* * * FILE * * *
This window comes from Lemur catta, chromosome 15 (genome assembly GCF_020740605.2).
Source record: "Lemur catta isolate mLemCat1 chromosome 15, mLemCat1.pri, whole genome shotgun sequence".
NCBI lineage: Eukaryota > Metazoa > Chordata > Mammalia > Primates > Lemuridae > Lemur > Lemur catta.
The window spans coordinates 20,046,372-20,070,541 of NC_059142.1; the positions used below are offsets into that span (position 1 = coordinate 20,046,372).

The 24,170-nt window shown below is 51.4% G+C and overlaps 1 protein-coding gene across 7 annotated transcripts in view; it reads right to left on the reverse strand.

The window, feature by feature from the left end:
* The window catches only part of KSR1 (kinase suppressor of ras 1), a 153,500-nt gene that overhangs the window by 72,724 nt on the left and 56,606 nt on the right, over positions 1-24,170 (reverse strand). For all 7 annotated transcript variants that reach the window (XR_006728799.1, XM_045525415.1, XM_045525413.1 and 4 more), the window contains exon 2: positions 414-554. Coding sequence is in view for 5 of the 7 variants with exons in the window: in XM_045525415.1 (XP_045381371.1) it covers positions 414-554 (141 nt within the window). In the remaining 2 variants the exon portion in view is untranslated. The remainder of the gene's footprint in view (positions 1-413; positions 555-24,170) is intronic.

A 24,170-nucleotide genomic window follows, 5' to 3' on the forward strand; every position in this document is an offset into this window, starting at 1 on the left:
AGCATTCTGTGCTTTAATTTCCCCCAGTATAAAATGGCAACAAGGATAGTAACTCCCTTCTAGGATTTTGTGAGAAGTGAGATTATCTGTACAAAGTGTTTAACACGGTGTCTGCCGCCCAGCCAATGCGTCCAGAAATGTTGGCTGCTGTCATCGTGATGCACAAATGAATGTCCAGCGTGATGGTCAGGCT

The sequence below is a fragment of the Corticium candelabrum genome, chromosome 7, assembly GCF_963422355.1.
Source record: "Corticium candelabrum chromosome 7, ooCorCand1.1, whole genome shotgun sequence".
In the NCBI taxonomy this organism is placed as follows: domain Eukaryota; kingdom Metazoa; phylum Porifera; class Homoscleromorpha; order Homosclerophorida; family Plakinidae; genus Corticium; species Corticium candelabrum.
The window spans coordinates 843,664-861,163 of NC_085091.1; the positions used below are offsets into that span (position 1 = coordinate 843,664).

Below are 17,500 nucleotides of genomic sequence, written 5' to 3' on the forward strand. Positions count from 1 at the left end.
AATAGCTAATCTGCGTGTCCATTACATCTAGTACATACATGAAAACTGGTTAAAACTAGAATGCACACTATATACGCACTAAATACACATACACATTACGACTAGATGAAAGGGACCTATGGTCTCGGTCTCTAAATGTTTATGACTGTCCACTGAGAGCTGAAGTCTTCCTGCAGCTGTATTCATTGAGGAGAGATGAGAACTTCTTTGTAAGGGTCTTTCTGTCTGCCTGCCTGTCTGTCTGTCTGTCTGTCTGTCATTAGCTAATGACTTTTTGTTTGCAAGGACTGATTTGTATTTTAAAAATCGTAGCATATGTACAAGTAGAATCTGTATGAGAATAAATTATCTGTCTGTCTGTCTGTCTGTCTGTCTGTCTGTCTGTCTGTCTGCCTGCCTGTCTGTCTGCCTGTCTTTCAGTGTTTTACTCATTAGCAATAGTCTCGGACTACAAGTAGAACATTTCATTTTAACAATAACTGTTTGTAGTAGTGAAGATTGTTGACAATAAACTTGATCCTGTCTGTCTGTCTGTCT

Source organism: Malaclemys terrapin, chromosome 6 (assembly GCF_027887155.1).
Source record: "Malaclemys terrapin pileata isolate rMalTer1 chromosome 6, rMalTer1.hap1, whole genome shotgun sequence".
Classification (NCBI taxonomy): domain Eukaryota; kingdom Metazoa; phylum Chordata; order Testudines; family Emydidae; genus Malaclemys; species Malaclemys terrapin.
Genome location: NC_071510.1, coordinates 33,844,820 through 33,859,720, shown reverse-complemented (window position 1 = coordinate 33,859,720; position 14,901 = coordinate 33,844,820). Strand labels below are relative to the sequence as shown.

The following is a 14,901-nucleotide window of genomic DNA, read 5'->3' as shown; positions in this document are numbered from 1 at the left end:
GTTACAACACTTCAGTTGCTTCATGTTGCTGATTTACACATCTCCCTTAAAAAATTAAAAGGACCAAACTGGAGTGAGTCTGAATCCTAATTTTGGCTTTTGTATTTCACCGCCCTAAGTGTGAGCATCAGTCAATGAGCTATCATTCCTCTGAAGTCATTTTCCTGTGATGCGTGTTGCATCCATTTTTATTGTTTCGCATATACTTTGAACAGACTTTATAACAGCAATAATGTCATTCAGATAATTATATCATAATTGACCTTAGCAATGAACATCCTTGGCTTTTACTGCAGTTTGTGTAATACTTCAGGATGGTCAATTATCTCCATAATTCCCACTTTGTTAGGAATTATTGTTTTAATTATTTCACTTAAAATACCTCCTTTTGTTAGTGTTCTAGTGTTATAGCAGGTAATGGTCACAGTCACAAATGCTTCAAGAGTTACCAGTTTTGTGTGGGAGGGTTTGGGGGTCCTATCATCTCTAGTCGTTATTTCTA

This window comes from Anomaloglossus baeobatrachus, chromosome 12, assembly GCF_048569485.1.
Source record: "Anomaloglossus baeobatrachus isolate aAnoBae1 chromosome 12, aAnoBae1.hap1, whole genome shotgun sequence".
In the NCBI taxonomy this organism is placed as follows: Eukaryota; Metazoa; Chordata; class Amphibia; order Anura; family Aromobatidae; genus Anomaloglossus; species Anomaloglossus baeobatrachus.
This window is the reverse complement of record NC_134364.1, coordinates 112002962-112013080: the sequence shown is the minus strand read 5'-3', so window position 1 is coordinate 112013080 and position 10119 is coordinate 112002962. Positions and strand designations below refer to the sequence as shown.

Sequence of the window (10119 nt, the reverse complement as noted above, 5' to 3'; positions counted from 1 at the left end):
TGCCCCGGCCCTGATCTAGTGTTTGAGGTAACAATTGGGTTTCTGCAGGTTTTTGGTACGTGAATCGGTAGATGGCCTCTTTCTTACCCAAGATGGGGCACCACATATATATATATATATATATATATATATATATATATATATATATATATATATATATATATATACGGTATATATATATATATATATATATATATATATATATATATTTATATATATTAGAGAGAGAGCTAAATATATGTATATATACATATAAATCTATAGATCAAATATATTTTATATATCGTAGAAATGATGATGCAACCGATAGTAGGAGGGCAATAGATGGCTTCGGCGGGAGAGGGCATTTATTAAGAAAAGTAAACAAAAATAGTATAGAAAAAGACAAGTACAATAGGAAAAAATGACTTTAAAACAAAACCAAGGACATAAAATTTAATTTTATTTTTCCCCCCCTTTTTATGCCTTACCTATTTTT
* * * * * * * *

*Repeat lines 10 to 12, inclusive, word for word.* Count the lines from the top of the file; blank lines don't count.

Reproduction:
The sequence below is a fragment of the Corticium candelabrum genome, chromosome 7, assembly GCF_963422355.1.
Source record: "Corticium candelabrum chromosome 7, ooCorCand1.1, whole genome shotgun sequence".
In the NCBI taxonomy this organism is placed as follows: domain Eukaryota; kingdom Metazoa; phylum Porifera; class Homoscleromorpha; order Homosclerophorida; family Plakinidae; genus Corticium; species Corticium candelabrum.